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To Curb GBV, Boys Must Be Taught To Respect Women

Curb GBV

Dr Claudine Hingston

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If boys are taught to respect women, they will think twice before hurting them when they grow into men, says Durban academic Dr Claudine Hingston.

The lecturer in Management and Leadership and head of the Centre for Women Leadership at MANCOSA said boys must not be left out of the conversation about women’s rights and there must be continuous engagement with them while they are young.

“Teach them about gender equality; about both human and women’s rights; how to respect a woman; and about sexual morality.

“Educate boys at a young age and let us breed a new generation of men who do not abuse women,” said Hingston when she featured on the Mom and Jess Moments show on YouTube to offer advice and research on violence against girls and women.

“To curb sexual assault at work, all workplaces should have reporting channels for sexual assault, harassment and abuse. There should be sexual conduct guidelines and regulations in place that employees should abide by,” said Dr Hingston.

Women are facing challenging times since the start of the coranvirus pandemic – not only do they have to contend with the scourge that has taken thousands of lives but they also face an increase in domestic violence.

Hingston said the root cause of rape can be traced to socialisation in the family, where boys are taught that they are superior to women and that women exist to serve them.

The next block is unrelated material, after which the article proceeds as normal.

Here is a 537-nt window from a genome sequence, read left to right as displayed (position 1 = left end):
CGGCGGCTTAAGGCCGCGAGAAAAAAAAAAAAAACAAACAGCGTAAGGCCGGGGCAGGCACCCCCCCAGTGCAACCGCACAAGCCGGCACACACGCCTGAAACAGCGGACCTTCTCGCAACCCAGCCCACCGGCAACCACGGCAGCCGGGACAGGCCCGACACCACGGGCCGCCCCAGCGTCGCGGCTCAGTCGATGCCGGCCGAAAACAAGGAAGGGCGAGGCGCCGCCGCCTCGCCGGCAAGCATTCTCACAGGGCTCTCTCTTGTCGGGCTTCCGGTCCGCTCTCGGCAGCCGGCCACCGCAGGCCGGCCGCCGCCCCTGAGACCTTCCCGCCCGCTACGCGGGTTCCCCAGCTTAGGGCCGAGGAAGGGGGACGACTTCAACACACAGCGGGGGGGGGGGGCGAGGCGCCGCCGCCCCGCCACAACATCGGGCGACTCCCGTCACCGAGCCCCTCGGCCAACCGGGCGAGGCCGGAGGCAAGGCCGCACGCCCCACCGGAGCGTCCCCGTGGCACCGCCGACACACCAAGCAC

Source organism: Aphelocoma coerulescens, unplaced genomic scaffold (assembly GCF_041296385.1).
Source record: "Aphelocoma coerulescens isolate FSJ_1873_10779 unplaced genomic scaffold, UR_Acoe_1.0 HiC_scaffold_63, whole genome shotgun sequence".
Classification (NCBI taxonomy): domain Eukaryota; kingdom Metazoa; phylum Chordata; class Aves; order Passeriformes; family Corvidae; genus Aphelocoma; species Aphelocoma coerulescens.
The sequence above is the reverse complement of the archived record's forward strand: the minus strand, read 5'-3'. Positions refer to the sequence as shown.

“It is, therefore, important that we reflect on how we socialise our children and make an effort to encourage them to embrace gender equality values, be aware of human rights and be respectful and tolerant of girls and women.

“Apart from the family, all sectors of the society should be involved in the fight against rape and this includes the community, religious institutions and educational facilities.”

She said the curricula in educational facilities from primary schools to tertiary level should include gender and human rights studies.

“Awareness and sensitisation workshops on sexual conduct should also be organised occasionally to create awareness on sexual conduct and on both human and women rights,” Hingston said.

Hingston can comment on injustices against women in an informed and authoritative manner because she had a front-row seat during the 10-year civil war in Freetown, Sierra Leone.

She still has flashbacks of bombs being dropped in the capital each time fireworks are set off, and clearly recalls the looting, rape and murder which were commonplace during the civil war in the West African country.

Hingston’s tumultuous history of life in a war-torn country empowered her to rise above the odds and take advantage of her second chance at life.

“I chose not to be a victim of circumstance. Life’s lessons have taught me not to be silent, not to give up easily, to push to get what you want and to know when to say no,” said Dr Hingston.

Hingston’s experiences in Sierra Leone also informed her about the role that the emancipation of women can play in eliminating wars and conflict in Africa.

In a chapter that she penned for the book Beyond Wars and Conflicts: A Gendered Perspective of the State of Peace in Africa, she says many African countries have experienced wars and conflicts and thus, for many Africans, their understanding of peace is limited to the absence of conflict and wars.

“Whilst there is no denial that wars and conflicts violate peace, peace is much more than the absence of war and starts with understanding, fairness, acceptance, and tolerance between people.

“This is not the case, however, in Africa, as the majority of its women are subjected to unequal, unjust, and discriminatory treatment. There can be no real peace until Africa’s women are empowered, emancipated, and given equal rights and opportunities with men.”

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